Grant R03CA162969

Feasibility of an Exercise and Dietary Intervention in Men on Prolonged ADT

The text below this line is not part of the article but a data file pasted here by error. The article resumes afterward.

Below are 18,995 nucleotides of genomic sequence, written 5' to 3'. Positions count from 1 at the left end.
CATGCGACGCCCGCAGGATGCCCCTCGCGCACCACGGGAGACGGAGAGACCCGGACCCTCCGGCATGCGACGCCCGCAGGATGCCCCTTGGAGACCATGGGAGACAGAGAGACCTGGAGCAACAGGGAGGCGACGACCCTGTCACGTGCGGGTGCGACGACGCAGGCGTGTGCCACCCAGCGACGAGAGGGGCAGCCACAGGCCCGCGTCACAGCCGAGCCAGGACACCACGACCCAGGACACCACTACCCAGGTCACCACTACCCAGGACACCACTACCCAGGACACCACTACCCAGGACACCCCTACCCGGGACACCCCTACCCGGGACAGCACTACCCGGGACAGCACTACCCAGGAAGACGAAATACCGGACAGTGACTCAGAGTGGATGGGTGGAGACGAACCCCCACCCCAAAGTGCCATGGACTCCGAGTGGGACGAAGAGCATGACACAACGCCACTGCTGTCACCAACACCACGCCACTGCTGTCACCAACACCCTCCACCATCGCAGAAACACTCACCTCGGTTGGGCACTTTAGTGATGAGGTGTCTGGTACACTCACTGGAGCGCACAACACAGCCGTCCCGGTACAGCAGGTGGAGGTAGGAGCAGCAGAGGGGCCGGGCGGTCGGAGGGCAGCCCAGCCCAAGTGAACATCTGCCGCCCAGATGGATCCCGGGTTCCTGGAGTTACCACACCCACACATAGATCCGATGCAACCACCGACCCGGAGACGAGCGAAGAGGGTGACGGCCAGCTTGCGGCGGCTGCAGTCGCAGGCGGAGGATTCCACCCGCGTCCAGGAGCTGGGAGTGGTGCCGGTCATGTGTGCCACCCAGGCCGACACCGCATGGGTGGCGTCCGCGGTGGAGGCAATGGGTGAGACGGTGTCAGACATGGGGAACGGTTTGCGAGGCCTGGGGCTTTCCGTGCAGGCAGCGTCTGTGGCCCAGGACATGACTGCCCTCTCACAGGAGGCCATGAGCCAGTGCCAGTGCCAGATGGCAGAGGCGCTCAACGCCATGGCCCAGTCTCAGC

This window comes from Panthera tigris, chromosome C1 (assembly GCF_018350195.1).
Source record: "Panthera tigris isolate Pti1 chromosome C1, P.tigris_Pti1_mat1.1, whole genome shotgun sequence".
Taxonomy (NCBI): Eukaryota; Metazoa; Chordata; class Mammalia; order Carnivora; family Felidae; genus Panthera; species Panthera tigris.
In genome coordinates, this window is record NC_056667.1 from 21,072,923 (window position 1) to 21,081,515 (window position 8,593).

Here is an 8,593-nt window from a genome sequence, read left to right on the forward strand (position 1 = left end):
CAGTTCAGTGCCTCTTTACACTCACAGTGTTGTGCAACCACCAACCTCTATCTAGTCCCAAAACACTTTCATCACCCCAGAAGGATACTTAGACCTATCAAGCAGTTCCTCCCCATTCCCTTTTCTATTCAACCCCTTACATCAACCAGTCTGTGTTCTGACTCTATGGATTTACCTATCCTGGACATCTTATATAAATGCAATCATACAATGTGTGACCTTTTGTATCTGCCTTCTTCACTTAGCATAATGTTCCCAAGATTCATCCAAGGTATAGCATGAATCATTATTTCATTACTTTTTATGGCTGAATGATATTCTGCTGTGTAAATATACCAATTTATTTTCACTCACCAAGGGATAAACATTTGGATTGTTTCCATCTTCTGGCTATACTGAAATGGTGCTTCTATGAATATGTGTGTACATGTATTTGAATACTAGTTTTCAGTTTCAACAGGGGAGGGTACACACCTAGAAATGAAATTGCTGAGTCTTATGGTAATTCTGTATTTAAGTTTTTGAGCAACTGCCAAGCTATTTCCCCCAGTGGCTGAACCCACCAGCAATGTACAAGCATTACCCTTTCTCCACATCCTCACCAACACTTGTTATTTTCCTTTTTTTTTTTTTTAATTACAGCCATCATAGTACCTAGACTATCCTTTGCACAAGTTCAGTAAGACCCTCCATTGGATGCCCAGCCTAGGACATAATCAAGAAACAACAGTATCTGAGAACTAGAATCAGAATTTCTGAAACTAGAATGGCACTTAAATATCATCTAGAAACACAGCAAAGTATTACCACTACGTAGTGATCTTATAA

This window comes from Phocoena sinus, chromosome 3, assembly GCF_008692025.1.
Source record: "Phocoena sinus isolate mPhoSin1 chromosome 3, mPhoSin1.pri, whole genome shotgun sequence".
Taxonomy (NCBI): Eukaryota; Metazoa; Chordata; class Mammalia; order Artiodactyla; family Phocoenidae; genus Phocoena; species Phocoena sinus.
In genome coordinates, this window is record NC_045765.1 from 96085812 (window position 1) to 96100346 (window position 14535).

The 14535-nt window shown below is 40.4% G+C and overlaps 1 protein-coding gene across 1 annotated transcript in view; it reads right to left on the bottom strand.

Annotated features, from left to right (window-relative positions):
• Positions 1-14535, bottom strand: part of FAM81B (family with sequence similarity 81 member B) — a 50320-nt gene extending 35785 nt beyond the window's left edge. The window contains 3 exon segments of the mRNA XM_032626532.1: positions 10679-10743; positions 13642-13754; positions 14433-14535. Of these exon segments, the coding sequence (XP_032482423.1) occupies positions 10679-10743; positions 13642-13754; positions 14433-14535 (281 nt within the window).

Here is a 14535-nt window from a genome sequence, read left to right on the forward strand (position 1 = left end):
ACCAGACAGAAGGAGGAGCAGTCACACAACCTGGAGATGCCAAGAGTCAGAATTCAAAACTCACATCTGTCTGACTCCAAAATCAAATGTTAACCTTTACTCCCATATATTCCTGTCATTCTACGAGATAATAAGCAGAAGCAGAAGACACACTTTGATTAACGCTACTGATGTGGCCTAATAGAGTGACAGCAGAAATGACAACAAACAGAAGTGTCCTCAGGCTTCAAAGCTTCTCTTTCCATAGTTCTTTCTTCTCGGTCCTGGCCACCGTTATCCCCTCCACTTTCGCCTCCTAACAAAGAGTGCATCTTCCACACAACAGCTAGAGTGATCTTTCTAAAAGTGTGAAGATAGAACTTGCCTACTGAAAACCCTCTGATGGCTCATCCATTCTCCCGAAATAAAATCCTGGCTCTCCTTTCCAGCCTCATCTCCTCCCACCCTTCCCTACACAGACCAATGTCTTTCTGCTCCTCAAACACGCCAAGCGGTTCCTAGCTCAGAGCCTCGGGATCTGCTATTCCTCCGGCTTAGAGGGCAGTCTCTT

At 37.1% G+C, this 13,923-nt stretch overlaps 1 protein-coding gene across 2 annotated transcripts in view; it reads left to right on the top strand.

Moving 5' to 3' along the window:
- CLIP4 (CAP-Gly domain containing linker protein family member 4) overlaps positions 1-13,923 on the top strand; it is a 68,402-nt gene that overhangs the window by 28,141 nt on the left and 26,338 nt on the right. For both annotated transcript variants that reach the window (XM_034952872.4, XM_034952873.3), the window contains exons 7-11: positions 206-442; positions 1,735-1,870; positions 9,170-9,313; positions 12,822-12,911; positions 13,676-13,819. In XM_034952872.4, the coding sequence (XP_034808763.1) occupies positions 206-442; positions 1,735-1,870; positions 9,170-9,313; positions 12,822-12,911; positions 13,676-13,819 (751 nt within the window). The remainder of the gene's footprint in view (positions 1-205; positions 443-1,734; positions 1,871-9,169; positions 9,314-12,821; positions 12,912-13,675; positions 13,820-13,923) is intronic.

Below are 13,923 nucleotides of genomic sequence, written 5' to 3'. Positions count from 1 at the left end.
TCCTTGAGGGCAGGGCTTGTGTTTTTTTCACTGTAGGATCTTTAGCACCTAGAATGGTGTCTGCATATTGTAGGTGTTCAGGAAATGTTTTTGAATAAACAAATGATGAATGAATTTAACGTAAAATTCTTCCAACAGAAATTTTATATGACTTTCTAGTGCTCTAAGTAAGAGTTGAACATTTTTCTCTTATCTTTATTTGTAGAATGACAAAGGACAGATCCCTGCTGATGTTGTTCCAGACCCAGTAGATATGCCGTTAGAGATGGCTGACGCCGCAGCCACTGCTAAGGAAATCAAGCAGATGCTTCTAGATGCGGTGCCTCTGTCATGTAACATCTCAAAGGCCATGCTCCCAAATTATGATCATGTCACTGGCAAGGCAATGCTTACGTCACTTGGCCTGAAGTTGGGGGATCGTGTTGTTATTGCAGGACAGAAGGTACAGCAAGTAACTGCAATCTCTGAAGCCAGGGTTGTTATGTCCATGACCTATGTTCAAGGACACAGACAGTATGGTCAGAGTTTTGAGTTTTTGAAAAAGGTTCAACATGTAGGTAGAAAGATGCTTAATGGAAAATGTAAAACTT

DESCRIPTION (provided by applicant): Androgen-deprivation therapy is the foundation of treatment for men with metastatic prostate cancer (PC) and is now frequently incorporated into multimodality strategies for the curative treatment of locally advanced PC. Unfortunately, the catabolic effects of ADT result in significant morbidity including loss of lean muscle mass, increased fat mass, reduced muscle strength, and lower bone mineral density. In turn, these adverse effects of ADT are linked with functional decline and frailty. Emerging evidence also suggests that men on ADT are at greater risk for cardiovascular disease and the onset of metabolic syndrome. Thus, it is becoming increasingly clear that PC patients endure long and lingering impacts on physical function, health status, and quality of life (QOL) that accompany ADT as a "trade-off" for more effective cancer control and extended longevity. It has been proposed that lifestyle modification, including change in exercise and dietary behaviors, may offset, or even reverse, the adverse effects that accompany long-term administration of ADT. With a growing clinical focus upon improvements in QOL in cancer survivorship, there is a critical need to identify lifestyle interventions that are effective in offsetting the adverse effets of ADT and minimizing the risk of functional decline and chronic disease in PC patients undergoing treatment. Our long term research goal is to develop innovative and effective lifestyle interventions for the treatment of PC patients undergoing prolonged ADT. However, empirical evidence documenting the efficacy of theory-based, personalized exercise and dietary interventions for improving functional limitations, chronic disease risk factors, and QOL in men on prolonged ADT is limited. Additionally, the pathways through which lifestyle, exercise, and dietary interventions produce improvements in these clinically relevant outcomes have yet to be defined. Our central hypotheses are that: 1) a theory-driven, personalized exercise and dietary intervention will produce superior improvements in functional limitations, body composition, and quality of life relative to a standard of care treatment approach and 2) the intervention effects o functional limitations and QOL will be indirect operating through improvements in self-efficacy beliefs and intermediate disablement process model outcomes. The objective for this current application is to determine the feasibility and preliminary efficacy of an exercise and dietary intervention upon functional, disease, and QOL outcomes in PC patients undergoing ADT. Upon completion of this investigation, the primary positive impact of our findings would be evidence-based scientific verification of the efficacy of lifestyle, exercise, and dietary interventions in prevention and treatment of the adverse effects of prolonged ADT in PC patients. This proposed investigation has the potential to rapidly impact the medical community and their approach to ADT. Should the personalized approach to exercise and dietary modification improve outcomes, we will have the evidence necessary to alter current clinical practice of men on ADT.